FDA warns that COVID-19 test used by Marin, gives false negatives
Updated: Jan 15
The U.S. Food and Drug Administration has issued a warning that a COVID-19 test broadly adopted around the Bay Area — including by Marin County for its new mobile units and by the Tiburon Fire Protection District for routine staff testing — runs a “risk of false results, particularly false negative results.”
In its Jan. 4 warning, the FDA said its emergency-use authorization for Curative’s nasal- and oral-swab tests “is limited to symptomatic individuals within 14 days of COVID-19 symptom onset,” meaning it’s better suited to confirm infection in those already showing symptoms than it is detecting the virus in asymptomatic carriers who can spread the disease to others.
According to a new U.S. Centers for Disease Control and Prevention study published last week, nearly 60 percent of cases are transmitted by those without symptoms, including 24 percent by those who never had them and 35 percent by those who didn’t initially have them.
When the county on Dec. 17 announced its rollout of free testing at rotating sites under a new partnership with Berkeley-based health-technology company Curative, it touted the test as offering higher clinical sensitivity and being more accurate than those previously provided by Burlingame-based Color. Marin joined Alameda, San Francisco, San Mateo, Santa Clara and Sonoma counties in using Curative for its free test sites.
Several days before the county announcement, the Tiburon fire agency — which had previously tested its firefighters, paramedics and support staff monthly using Color’s tests through the county — indicated its own partnership with Curative when it announced it was doubling testing of staff to every other week.
Marin health officials on Jan. 8 issued a statement acknowledging the FDA warning but said it would continue to offer the tests by Curative, which the county said “is working closely with the FDA to address any unresolved concerns and will be providing additional updates and information as it becomes available.”
Curative CEO Fred Turner said in a separate press statement that the company is “confident” in its data.
Marin’s response noted all COVID-19 tests “carry a risk of a false result, and all tests require clinical judgment.”
“Marin County Public Health advises clinicians to treat all patients with a clinical history (exposure or symptoms) consistent with COVID-19 as positive cases, regardless of test result or type of test,” it said.
While the county said “Curative provides 1,000 more tests per day to diagnose cases that might otherwise go undetected,” it did not indicate how many asymptomatic patients have been diagnosed using the firm’s tests or specifically address the FDA’s warning about false-negative results for those who aren’t showing symptoms or are unaware of exposure.
Those tests are common, such as for the routine testing of first responders and health-care, school and other essential workers, or for broad testing after a workplace infection to ascertain and contain potential outbreaks. Residents also frequently use free county systems for required or precautionary tests before essential travel or medical or dental procedures, even though the county separately states it doesn’t provide its tests for such purposes. The Curative tests have not received FDA authorization for any of these types of asymptomatic use. And while the vaccine is being rolled out now to health-care workers and first-responders, a recent survey by the Kaiser Family Foundation found that 29 percent of health-care workers were “vaccine hesitant,” and national reports are showing as many as 20-40 percent of those eligible for the vaccine are declining it.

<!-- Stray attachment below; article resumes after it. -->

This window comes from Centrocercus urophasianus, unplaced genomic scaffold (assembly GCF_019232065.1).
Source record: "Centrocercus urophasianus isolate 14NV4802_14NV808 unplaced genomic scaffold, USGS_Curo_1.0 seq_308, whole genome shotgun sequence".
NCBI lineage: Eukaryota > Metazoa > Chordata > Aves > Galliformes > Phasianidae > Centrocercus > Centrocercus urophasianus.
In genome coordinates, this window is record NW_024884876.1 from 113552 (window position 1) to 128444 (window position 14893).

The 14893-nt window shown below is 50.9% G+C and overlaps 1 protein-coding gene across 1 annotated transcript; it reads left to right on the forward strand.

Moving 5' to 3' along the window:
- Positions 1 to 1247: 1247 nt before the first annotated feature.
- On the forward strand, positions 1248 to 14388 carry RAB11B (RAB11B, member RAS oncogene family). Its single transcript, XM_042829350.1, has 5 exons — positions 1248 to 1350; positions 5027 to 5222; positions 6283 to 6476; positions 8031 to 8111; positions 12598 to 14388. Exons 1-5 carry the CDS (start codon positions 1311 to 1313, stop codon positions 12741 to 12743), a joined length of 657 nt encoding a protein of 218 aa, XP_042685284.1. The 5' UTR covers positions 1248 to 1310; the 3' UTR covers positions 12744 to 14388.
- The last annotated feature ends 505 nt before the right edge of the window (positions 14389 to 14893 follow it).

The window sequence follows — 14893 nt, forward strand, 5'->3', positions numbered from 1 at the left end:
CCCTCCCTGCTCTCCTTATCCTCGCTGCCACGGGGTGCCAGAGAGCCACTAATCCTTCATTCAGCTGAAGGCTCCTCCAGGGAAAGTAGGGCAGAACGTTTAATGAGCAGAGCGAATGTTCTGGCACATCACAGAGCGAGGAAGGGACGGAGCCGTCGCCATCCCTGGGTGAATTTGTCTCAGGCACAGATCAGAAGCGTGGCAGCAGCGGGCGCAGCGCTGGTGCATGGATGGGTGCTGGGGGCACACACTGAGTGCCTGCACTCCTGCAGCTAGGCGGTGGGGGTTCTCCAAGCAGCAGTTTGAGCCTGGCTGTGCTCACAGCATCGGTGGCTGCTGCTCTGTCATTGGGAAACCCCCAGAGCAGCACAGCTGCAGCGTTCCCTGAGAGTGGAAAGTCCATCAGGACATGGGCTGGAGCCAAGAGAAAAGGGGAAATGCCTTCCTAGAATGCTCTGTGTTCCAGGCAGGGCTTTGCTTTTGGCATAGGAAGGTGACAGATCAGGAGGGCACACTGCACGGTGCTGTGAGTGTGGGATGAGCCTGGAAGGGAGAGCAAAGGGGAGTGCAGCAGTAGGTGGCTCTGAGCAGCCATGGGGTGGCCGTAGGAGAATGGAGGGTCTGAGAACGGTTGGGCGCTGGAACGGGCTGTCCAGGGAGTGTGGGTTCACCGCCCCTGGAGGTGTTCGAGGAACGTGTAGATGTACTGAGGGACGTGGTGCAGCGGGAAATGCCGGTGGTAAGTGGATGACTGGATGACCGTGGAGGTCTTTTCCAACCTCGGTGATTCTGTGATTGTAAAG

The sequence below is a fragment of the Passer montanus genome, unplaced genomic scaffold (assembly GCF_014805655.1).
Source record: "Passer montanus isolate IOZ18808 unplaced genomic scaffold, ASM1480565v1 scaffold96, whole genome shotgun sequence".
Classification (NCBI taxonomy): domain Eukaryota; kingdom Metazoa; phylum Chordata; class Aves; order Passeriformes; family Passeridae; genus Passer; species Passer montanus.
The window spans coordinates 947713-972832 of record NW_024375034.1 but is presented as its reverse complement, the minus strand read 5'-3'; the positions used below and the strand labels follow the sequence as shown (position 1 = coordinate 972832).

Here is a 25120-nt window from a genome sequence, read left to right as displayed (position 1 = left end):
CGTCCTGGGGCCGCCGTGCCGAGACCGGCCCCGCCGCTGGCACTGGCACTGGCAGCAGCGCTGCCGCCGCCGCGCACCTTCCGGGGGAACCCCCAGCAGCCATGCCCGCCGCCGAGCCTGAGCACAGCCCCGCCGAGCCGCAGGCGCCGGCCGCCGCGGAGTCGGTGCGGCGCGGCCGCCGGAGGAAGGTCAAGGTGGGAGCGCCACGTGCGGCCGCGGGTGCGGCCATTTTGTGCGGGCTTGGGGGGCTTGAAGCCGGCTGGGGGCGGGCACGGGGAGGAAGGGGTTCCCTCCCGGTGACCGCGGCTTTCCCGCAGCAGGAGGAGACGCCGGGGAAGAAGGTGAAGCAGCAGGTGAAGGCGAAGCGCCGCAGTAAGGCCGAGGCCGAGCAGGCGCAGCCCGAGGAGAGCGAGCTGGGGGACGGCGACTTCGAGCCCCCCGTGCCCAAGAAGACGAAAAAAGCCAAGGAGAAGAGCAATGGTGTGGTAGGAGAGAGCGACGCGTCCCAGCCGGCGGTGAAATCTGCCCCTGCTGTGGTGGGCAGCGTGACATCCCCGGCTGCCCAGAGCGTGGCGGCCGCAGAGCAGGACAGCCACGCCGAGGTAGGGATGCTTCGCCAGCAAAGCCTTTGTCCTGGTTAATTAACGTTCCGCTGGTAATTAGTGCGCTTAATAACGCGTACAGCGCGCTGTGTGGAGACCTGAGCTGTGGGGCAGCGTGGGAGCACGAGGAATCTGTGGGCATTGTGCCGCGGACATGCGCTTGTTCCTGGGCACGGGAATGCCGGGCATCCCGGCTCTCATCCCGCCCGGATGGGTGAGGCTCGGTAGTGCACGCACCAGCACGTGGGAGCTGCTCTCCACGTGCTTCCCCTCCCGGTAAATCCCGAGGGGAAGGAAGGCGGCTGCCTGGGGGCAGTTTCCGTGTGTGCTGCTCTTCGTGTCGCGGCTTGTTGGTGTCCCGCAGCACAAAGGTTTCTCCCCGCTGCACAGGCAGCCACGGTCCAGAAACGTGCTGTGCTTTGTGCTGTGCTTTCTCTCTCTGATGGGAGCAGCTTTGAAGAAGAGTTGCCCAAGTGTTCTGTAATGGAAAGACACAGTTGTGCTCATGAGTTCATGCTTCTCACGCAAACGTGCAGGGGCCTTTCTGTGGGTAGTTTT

The FDA warned the risk of false negatives includes “delayed or lack of supportive treatment” and “lack of monitoring of infected individuals and their household or other close contacts for symptoms resulting in increased risk of spread of COVID-19 within the community.”
Further, a decrease in the detection of infected residents at the same time the county is able to ramp up testing with its rotating mobile units could artificially reduce the county’s test-positivity rate, making it appear the community spread of the virus is slowing.
Marin public-information officer Laine Hendricks and county public-health officials did not respond to repeated requests for comment by The Ark’s press time.
Tiburon Fire Chief Rich Pearce said by email Jan. 11 that his agency had been alerted but will continue to use the Curative test.
SFGate.com reports the California Department of Public Health is not using Curative at any of its own test sites. L.A. County says it will replace Curative tests with one by Fulgent Genetics.
Marin’s Curative oral-swab tests are being offered at seven sites, free to those with or without health insurance. The five-day-a-week San Rafael drive-through location, at the Armory parking lot on Armory Drive, operates 8 a.m.-2 p.m. Mondays and Wednesdays, 11 a.m.-5 p.m. Tuesdays, Thursdays and Sundays. The closest of the rotating once-a-week sites are at Sausalito City Hall from 10 a.m. to 4 p.m. Wednesdays and at Piper Park in Larkspur from 10 a.m. to 4 p.m. Thursdays. Appointments must be scheduled in advance through curative.com.
Asymptomatic residents seeking testing who are concerned about the accuracy of the Curative test should contact their health-care providers directly. Testing is also being offered at CVS/pharmacy in downtown Tiburon, Qwest Diagnostics and Dignity Health GoHealth Urgent Care in Strawberry and Medical Center of Marin Urgent Care in Corte Madera.
Kevin Hessel is The Ark’s executive editor. Reach him at 415-435-2652.